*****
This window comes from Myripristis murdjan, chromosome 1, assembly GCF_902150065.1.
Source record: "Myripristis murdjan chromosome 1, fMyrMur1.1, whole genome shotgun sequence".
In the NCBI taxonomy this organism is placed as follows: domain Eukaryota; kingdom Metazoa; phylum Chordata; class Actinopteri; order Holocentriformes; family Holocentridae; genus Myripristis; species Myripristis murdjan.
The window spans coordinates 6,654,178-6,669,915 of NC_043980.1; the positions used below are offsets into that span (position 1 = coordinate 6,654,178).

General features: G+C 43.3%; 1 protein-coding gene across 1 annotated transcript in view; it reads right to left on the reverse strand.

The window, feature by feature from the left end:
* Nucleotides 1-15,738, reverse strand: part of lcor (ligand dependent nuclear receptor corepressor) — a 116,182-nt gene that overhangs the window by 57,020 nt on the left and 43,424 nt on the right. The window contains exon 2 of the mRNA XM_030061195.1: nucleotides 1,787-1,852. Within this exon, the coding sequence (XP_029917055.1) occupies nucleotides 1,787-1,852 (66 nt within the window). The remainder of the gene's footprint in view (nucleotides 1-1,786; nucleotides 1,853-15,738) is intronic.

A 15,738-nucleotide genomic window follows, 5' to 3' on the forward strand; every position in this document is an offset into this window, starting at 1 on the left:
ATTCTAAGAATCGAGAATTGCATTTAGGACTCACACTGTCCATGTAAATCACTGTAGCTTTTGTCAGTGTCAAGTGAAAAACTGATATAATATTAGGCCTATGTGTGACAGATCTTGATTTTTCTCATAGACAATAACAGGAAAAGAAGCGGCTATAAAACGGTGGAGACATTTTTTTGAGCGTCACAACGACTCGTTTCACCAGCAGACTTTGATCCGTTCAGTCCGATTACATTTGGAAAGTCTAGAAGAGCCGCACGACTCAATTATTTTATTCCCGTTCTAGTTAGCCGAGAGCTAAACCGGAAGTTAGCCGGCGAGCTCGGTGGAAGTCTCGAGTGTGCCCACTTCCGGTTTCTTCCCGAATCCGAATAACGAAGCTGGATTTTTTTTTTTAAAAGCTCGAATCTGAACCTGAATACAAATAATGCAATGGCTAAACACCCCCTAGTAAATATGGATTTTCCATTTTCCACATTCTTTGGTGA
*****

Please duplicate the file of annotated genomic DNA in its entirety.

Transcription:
This window comes from Myripristis murdjan, chromosome 1, assembly GCF_902150065.1.
Source record: "Myripristis murdjan chromosome 1, fMyrMur1.1, whole genome shotgun sequence".
In the NCBI taxonomy this organism is placed as follows: domain Eukaryota; kingdom Metazoa; phylum Chordata; class Actinopteri; order Holocentriformes; family Holocentridae; genus Myripristis; species Myripristis murdjan.
The window spans coordinates 6,654,178-6,669,915 of NC_043980.1; the positions used below are offsets into that span (position 1 = coordinate 6,654,178).

General features: G+C 43.3%; 1 protein-coding gene across 1 annotated transcript in view; it reads right to left on the reverse strand.

The window, feature by feature from the left end:
* Nucleotides 1-15,738, reverse strand: part of lcor (ligand dependent nuclear receptor corepressor) — a 116,182-nt gene that overhangs the window by 57,020 nt on the left and 43,424 nt on the right. The window contains exon 2 of the mRNA XM_030061195.1: nucleotides 1,787-1,852. Within this exon, the coding sequence (XP_029917055.1) occupies nucleotides 1,787-1,852 (66 nt within the window). The remainder of the gene's footprint in view (nucleotides 1-1,786; nucleotides 1,853-15,738) is intronic.

A 15,738-nucleotide genomic window follows, 5' to 3' on the forward strand; every position in this document is an offset into this window, starting at 1 on the left:
ATTCTAAGAATCGAGAATTGCATTTAGGACTCACACTGTCCATGTAAATCACTGTAGCTTTTGTCAGTGTCAAGTGAAAAACTGATATAATATTAGGCCTATGTGTGACAGATCTTGATTTTTCTCATAGACAATAACAGGAAAAGAAGCGGCTATAAAACGGTGGAGACATTTTTTTGAGCGTCACAACGACTCGTTTCACCAGCAGACTTTGATCCGTTCAGTCCGATTACATTTGGAAAGTCTAGAAGAGCCGCACGACTCAATTATTTTATTCCCGTTCTAGTTAGCCGAGAGCTAAACCGGAAGTTAGCCGGCGAGCTCGGTGGAAGTCTCGAGTGTGCCCACTTCCGGTTTCTTCCCGAATCCGAATAACGAAGCTGGATTTTTTTTTTTAAAAGCTCGAATCTGAACCTGAATACAAATAATGCAATGGCTAAACACCCCCTAGTAAATATGGATTTTCCATTTTCCACATTCTTTGGTGA